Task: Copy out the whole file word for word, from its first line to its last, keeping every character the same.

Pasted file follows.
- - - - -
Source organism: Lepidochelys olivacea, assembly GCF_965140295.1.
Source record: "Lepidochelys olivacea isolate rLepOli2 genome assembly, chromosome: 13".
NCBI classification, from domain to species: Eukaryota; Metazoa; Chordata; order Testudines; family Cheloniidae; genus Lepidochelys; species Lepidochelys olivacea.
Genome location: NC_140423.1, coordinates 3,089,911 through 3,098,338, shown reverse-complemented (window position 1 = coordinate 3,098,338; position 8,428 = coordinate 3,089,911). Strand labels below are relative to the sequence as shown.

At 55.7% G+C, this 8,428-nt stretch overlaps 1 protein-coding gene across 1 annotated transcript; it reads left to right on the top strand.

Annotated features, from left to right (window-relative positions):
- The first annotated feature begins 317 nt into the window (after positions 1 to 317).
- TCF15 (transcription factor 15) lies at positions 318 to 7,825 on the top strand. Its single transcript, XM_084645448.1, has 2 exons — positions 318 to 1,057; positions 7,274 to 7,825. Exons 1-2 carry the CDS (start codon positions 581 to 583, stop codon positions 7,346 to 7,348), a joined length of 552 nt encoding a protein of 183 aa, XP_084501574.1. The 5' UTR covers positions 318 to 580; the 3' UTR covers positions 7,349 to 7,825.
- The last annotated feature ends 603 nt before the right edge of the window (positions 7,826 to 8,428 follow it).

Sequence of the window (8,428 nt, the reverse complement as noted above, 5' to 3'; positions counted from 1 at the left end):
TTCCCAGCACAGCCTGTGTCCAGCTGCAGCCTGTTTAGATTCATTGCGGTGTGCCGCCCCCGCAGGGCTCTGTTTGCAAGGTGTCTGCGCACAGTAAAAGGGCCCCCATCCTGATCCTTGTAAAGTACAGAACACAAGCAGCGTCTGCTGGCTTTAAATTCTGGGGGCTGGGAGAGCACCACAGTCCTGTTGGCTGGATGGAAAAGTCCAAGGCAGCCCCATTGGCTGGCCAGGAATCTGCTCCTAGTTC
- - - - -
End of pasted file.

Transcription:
Source organism: Lepidochelys olivacea, assembly GCF_965140295.1.
Source record: "Lepidochelys olivacea isolate rLepOli2 genome assembly, chromosome: 13".
NCBI classification, from domain to species: Eukaryota; Metazoa; Chordata; order Testudines; family Cheloniidae; genus Lepidochelys; species Lepidochelys olivacea.
Genome location: NC_140423.1, coordinates 3,089,911 through 3,098,338, shown reverse-complemented (window position 1 = coordinate 3,098,338; position 8,428 = coordinate 3,089,911). Strand labels below are relative to the sequence as shown.

At 55.7% G+C, this 8,428-nt stretch overlaps 1 protein-coding gene across 1 annotated transcript; it reads left to right on the top strand.

Annotated features, from left to right (window-relative positions):
- The first annotated feature begins 317 nt into the window (after positions 1 to 317).
- TCF15 (transcription factor 15) lies at positions 318 to 7,825 on the top strand. Its single transcript, XM_084645448.1, has 2 exons — positions 318 to 1,057; positions 7,274 to 7,825. Exons 1-2 carry the CDS (start codon positions 581 to 583, stop codon positions 7,346 to 7,348), a joined length of 552 nt encoding a protein of 183 aa, XP_084501574.1. The 5' UTR covers positions 318 to 580; the 3' UTR covers positions 7,349 to 7,825.
- The last annotated feature ends 603 nt before the right edge of the window (positions 7,826 to 8,428 follow it).

Sequence of the window (8,428 nt, the reverse complement as noted above, 5' to 3'; positions counted from 1 at the left end):
TTCCCAGCACAGCCTGTGTCCAGCTGCAGCCTGTTTAGATTCATTGCGGTGTGCCGCCCCCGCAGGGCTCTGTTTGCAAGGTGTCTGCGCACAGTAAAAGGGCCCCCATCCTGATCCTTGTAAAGTACAGAACACAAGCAGCGTCTGCTGGCTTTAAATTCTGGGGGCTGGGAGAGCACCACAGTCCTGTTGGCTGGATGGAAAAGTCCAAGGCAGCCCCATTGGCTGGCCAGGAATCTGCTCCTAGTTC